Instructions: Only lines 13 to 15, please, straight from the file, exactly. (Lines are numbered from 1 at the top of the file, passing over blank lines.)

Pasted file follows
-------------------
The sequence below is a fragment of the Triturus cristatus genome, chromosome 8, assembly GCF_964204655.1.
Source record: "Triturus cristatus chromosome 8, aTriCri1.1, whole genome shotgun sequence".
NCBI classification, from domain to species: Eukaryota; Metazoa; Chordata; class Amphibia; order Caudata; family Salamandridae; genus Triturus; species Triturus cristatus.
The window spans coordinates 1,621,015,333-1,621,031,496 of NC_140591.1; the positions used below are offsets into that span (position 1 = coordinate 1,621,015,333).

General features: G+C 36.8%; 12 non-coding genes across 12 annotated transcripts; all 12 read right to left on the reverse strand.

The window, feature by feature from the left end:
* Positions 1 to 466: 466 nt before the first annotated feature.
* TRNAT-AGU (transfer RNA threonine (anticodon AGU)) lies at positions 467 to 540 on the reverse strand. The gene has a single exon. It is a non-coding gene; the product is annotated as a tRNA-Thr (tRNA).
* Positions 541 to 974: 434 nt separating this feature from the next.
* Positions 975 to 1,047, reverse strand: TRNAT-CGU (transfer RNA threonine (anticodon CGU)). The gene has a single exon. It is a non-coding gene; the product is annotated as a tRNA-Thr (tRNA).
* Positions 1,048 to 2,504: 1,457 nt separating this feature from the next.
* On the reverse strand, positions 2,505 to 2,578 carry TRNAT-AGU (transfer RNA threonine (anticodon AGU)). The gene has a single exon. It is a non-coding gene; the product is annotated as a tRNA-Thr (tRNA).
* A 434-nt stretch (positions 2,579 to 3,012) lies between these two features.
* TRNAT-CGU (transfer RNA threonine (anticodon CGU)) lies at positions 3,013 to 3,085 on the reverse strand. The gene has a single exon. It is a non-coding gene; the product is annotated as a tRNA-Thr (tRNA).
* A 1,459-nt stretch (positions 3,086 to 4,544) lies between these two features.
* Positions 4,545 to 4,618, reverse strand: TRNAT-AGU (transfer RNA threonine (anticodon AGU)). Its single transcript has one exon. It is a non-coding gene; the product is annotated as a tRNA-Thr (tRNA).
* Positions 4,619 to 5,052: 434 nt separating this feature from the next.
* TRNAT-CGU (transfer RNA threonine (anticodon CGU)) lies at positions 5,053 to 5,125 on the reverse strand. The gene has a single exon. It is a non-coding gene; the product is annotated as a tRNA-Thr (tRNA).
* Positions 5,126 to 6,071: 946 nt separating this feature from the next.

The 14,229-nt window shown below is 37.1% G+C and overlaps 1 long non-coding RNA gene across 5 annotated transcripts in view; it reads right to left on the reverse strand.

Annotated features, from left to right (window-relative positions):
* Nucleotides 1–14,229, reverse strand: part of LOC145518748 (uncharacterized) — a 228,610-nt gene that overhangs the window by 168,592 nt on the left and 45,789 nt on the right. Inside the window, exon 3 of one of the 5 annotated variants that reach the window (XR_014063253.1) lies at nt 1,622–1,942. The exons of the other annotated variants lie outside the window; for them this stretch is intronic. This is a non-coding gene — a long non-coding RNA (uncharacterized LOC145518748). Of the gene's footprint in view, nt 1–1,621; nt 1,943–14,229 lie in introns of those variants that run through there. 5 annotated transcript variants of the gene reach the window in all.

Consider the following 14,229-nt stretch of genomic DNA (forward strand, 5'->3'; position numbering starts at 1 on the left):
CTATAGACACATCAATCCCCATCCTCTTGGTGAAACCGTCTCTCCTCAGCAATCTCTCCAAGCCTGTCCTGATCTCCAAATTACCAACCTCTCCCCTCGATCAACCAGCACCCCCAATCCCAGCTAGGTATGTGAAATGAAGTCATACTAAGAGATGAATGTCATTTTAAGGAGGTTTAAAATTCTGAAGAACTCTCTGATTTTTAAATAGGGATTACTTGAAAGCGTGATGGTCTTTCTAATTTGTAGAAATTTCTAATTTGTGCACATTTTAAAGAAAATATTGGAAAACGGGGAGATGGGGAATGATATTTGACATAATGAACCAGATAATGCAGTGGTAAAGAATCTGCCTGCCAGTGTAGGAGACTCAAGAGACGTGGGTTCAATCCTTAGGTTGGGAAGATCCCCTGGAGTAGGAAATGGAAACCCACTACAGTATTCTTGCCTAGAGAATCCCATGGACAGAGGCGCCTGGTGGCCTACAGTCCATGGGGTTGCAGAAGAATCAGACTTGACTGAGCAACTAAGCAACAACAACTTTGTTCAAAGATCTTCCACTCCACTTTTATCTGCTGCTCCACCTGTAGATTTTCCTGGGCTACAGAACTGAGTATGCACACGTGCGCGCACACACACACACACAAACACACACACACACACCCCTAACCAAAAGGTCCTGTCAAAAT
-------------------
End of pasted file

* A 434-nt stretch (positions 2,579 to 3,012) lies between these two features.
* TRNAT-CGU (transfer RNA threonine (anticodon CGU)) lies at positions 3,013 to 3,085 on the reverse strand. The gene has a single exon. It is a non-coding gene; the product is annotated as a tRNA-Thr (tRNA).
* A 1,459-nt stretch (positions 3,086 to 4,544) lies between these two features.